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Maryland Catholic Girls High School Fires Teacher Who Is a Leader in the ‘Alt-Right': Head of School

A Catholic all-girls high school in Maryland fired a substitute teacher and coach after learning he is a member of the so-called "alt-right" movement, the head of school told News4.

Academy of the Holy Cross in Kensington sent parents and guardians a letter after learning students were finding out about Greg Conte through social media.

Head of School Kathleen Prebble held a meeting with students about Conte Friday.

"This was not about politics," she told News4. "I told the students this is about extremism and hate."

Conte said he wasn't surprised to be fired but added he was disappointed, because he enjoyed his time at Holy Cross.

"I think they fired me, because they were afraid of negative backlash in the media," he said.

Prebble said she received an anonymous tip about Conte in October. He admitted working for the "alt-right" movement -- an offshoot of conservatism mixing racism, white nationalism, anti-Semitism and populism -- when she confronted him, and she fired him.

"My gut was very clear. His belief system is entirely in opposition to ours," Prebble said.

Before he was fired, Conte used the fake name Greg Ritter to work with the "alt-right," Prebble said. He never lied to the school about his real name.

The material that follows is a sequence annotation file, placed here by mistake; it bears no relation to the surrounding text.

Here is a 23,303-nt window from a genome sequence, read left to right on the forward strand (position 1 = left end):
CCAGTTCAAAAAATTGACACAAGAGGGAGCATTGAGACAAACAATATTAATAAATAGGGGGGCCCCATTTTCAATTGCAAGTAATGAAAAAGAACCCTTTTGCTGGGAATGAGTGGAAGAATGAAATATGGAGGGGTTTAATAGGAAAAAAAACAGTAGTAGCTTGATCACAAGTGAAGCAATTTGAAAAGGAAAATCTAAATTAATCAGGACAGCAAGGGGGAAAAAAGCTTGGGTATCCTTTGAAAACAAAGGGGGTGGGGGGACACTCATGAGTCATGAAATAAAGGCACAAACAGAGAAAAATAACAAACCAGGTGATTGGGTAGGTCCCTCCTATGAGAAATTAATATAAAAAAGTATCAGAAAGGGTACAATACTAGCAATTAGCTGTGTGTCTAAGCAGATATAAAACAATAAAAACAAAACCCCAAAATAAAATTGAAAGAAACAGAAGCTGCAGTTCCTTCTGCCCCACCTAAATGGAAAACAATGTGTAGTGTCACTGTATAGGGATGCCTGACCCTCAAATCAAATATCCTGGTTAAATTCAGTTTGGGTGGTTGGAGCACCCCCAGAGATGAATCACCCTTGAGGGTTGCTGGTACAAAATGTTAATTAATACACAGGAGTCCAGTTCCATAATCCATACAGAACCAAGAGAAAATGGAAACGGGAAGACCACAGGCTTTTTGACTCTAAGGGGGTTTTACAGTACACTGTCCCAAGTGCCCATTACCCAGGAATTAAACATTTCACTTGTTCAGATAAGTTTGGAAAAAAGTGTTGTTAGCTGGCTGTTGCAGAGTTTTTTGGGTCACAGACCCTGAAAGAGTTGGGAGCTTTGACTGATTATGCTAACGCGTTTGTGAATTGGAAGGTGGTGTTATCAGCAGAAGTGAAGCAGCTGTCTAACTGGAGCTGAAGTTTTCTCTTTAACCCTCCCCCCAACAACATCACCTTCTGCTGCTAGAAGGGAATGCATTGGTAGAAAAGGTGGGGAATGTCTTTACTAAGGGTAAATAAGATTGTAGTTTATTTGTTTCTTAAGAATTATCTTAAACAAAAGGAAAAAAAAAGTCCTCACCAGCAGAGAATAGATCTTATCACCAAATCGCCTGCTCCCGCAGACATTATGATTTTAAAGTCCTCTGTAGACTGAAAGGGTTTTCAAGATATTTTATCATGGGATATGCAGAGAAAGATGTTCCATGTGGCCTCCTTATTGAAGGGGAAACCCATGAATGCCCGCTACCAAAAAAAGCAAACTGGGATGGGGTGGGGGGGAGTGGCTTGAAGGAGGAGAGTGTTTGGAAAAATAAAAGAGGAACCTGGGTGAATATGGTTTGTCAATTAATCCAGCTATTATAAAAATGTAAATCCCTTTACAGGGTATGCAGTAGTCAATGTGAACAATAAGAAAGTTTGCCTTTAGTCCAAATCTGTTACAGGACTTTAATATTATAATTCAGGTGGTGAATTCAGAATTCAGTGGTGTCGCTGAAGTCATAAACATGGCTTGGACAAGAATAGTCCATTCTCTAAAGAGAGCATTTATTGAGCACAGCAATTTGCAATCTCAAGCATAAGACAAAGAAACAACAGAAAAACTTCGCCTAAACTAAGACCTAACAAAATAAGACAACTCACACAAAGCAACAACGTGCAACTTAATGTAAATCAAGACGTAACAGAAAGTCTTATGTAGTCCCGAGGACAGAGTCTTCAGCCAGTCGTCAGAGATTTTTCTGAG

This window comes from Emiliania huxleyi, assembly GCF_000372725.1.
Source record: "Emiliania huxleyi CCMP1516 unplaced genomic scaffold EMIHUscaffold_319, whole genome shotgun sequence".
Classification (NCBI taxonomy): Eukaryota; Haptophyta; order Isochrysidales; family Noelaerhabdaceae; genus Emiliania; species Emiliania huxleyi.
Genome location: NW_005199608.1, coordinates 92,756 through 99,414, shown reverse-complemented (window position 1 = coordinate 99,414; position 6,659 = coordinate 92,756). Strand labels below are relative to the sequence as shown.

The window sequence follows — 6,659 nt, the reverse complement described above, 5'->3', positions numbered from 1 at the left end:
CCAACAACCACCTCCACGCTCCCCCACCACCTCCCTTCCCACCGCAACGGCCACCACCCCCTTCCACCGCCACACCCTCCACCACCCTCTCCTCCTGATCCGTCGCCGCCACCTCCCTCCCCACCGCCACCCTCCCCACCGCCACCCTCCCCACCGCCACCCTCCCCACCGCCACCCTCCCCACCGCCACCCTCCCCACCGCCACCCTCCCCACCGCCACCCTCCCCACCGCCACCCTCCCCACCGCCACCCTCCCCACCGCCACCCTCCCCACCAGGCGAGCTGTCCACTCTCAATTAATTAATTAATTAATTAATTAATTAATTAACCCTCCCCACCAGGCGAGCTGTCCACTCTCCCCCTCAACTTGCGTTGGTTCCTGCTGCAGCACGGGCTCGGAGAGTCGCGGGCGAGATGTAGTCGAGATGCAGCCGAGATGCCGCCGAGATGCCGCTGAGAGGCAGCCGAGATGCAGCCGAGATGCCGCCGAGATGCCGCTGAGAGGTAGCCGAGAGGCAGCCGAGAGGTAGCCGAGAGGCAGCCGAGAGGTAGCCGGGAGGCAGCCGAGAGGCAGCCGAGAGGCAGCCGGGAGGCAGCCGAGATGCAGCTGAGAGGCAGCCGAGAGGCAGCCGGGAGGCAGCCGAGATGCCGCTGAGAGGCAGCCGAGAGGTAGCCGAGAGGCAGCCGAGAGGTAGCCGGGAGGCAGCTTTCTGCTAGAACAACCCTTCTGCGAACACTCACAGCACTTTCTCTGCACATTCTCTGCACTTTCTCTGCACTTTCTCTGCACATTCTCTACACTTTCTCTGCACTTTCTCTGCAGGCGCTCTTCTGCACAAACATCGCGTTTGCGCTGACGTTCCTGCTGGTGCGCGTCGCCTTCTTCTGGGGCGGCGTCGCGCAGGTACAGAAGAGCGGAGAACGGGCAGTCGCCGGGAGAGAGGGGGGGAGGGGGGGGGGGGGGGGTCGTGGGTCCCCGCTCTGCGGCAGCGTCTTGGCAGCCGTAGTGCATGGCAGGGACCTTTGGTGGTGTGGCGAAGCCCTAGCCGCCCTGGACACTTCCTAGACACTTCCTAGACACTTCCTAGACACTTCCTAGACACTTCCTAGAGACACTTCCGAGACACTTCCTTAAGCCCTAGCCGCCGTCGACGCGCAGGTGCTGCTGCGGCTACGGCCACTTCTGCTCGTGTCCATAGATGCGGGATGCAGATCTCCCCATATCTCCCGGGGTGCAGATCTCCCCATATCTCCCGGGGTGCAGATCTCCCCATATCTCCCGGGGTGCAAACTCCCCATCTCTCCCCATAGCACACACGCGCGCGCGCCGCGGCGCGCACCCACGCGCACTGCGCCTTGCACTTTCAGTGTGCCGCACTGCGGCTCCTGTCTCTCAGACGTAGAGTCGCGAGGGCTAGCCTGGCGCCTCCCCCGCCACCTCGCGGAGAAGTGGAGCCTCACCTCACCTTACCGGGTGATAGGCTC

"I wanted to do it anonymously, because there are huge social costs to being publicly in favor of 'alt-right' positions," Conte said.

Conte is an outspoken advisor to white nationalist Richard Spencer. Conte was with Spencer at the white nationalist rally in Charlottesville, Virginia, in August where counter protest groups clashed with ralliers and a car plowed into a crowd of counter-protesters, killing one.

The school said there's no reason to believe he influenced any students with his philosphy.

Conte started working at Holy Cross in August 2014. He coached the junior varsity track team.

School officials said there were never problems with his work nor complaints from students or parents.

"There's going to come a time where institutions, whether that's schools or employers, just have to say, 'I don't care,'" Conte said.

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